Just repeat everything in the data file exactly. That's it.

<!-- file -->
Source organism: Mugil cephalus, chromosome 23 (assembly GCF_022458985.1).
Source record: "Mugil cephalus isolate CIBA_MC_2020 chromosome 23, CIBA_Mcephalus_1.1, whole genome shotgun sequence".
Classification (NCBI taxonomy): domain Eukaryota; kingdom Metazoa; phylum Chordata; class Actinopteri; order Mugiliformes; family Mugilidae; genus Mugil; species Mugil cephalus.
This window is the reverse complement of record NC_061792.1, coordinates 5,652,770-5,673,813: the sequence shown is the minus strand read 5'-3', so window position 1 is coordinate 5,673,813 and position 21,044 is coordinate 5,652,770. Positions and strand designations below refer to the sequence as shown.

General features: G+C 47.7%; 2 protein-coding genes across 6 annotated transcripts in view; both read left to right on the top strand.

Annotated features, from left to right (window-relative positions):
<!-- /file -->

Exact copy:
Source organism: Mugil cephalus, chromosome 23 (assembly GCF_022458985.1).
Source record: "Mugil cephalus isolate CIBA_MC_2020 chromosome 23, CIBA_Mcephalus_1.1, whole genome shotgun sequence".
Classification (NCBI taxonomy): domain Eukaryota; kingdom Metazoa; phylum Chordata; class Actinopteri; order Mugiliformes; family Mugilidae; genus Mugil; species Mugil cephalus.
This window is the reverse complement of record NC_061792.1, coordinates 5,652,770-5,673,813: the sequence shown is the minus strand read 5'-3', so window position 1 is coordinate 5,673,813 and position 21,044 is coordinate 5,652,770. Positions and strand designations below refer to the sequence as shown.

General features: G+C 47.7%; 2 protein-coding genes across 6 annotated transcripts in view; both read left to right on the top strand.

Annotated features, from left to right (window-relative positions):